This is not a grammar question per se, but I have trouble understanding what they mean in the following:

Being an island, Britain had been traditionally reliant on maritime communications. It was for this reason that she had always maintained a large navy. In fact, Britain had the largest fleet in the world. Therefore, sea power during world war 2 was not significantly different to that of the first world war.

The last sentence is the one I have trouble with. I am not sure if sea power is referring to Britain's sea power (during WWII), or it is referring to sea powers of every nation which was involved in WWII. I tend to think it's the latter, but it would be nice if it was validated by someone else more enlightened.
It's only about Britain.
It's poor writing: there's no logical connection between the fact that Britain had the largest fleet in the world and that it did not change between the wars. It could have significantly changed (in plus or minus) but still remained the largest.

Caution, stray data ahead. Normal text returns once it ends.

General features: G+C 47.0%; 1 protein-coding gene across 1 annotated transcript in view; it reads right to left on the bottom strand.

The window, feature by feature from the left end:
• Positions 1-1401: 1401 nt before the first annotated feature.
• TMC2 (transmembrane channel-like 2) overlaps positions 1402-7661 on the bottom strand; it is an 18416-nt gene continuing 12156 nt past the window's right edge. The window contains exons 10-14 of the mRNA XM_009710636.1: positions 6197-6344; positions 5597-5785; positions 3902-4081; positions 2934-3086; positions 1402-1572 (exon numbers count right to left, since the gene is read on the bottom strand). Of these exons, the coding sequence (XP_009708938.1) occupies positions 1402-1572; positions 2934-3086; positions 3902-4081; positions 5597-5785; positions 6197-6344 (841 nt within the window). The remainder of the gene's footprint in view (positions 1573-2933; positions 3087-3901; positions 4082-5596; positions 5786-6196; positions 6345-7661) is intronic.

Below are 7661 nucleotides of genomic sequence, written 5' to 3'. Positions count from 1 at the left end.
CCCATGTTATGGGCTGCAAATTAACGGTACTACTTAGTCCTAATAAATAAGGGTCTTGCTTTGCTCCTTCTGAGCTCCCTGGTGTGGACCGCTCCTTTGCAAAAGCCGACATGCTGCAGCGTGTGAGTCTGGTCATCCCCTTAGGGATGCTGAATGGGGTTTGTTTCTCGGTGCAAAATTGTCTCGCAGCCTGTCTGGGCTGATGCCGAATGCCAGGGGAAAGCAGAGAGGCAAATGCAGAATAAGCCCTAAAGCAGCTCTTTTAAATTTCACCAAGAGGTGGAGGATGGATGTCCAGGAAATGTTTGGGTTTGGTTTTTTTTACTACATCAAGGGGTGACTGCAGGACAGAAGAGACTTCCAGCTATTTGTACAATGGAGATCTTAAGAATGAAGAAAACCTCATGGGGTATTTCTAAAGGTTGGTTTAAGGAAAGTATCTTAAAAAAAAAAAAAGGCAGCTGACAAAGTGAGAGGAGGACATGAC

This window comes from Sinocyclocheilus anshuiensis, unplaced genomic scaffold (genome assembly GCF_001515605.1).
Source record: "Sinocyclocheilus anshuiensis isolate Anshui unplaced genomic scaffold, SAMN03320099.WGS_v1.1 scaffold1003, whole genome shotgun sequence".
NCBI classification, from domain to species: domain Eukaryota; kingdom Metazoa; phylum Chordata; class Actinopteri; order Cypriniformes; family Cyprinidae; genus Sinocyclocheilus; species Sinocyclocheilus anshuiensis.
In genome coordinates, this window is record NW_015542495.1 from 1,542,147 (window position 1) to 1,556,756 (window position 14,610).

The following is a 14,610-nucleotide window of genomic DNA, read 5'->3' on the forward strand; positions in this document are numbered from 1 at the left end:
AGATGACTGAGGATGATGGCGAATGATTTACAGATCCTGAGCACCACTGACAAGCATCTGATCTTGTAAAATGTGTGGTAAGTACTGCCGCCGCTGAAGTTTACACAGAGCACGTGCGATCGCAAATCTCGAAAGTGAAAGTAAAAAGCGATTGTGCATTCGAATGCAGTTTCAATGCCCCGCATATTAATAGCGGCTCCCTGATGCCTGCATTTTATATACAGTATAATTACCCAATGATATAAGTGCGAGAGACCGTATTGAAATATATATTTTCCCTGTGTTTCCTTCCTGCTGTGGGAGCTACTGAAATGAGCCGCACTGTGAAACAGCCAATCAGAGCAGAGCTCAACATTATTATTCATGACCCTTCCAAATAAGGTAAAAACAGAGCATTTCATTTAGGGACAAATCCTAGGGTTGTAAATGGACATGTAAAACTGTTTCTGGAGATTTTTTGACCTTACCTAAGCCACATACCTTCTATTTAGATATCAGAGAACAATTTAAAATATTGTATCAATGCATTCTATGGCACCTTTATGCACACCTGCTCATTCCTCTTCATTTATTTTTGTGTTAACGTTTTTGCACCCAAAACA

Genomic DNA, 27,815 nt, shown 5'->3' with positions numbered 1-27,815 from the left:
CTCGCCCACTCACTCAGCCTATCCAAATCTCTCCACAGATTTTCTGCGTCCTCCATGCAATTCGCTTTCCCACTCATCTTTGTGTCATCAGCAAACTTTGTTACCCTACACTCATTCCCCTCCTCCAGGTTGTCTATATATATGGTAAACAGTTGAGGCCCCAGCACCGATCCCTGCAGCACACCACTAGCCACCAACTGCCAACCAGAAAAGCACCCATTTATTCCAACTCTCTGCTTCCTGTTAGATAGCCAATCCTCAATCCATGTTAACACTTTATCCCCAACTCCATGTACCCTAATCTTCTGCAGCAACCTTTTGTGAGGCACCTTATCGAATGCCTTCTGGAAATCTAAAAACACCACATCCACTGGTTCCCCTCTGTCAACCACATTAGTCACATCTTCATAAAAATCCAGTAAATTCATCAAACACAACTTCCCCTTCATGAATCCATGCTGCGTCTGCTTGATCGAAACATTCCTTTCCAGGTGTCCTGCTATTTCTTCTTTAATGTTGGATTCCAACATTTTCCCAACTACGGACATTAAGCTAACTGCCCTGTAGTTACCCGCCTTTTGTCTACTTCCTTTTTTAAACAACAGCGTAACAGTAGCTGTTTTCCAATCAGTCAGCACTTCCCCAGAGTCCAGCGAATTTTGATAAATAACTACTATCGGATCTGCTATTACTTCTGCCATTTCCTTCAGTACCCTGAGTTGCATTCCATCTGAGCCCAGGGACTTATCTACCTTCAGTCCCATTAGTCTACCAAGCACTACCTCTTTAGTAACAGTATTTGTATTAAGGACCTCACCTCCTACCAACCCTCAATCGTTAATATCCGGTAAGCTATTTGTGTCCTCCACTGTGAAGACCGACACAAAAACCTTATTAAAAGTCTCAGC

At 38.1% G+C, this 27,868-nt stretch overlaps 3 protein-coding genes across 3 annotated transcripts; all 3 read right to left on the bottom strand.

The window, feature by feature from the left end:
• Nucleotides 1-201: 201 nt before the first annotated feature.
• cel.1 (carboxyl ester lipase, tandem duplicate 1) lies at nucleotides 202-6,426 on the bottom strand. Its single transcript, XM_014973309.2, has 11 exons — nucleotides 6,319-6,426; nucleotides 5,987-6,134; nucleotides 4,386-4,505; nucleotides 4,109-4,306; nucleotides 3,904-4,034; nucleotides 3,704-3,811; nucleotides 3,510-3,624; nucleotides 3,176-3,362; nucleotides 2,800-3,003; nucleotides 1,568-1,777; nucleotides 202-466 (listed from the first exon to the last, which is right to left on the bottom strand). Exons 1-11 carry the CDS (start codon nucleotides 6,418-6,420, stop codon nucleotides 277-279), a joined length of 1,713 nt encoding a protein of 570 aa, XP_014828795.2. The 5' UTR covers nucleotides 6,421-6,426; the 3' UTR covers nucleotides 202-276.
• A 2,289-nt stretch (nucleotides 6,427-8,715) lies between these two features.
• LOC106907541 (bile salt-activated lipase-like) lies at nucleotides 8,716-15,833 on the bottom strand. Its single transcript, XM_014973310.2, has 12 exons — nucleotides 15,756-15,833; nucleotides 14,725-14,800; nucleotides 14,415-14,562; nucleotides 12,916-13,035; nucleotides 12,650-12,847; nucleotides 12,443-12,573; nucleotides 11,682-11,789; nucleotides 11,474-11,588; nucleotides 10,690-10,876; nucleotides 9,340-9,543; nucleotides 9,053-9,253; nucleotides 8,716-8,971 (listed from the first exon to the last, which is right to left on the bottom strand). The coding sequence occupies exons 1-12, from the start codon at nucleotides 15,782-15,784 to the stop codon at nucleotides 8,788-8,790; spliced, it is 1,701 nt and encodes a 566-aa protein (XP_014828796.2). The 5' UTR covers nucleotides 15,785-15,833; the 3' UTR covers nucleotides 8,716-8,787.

The meaning of the sentence is that there was no important change between the two wars.
Also, I prefer significantly different from, not signficantly different to. See the BBC:

370 from bbc.co.uk for "significantly different from"
201 from bbc.co.uk for "significantly different to"
Since you brought it up...

Here is an interesting article about different from/to/than:
Teachers: We supply a list of EFL job vacancies
Thanks Marius
Students: We have free audio pronunciation exercises.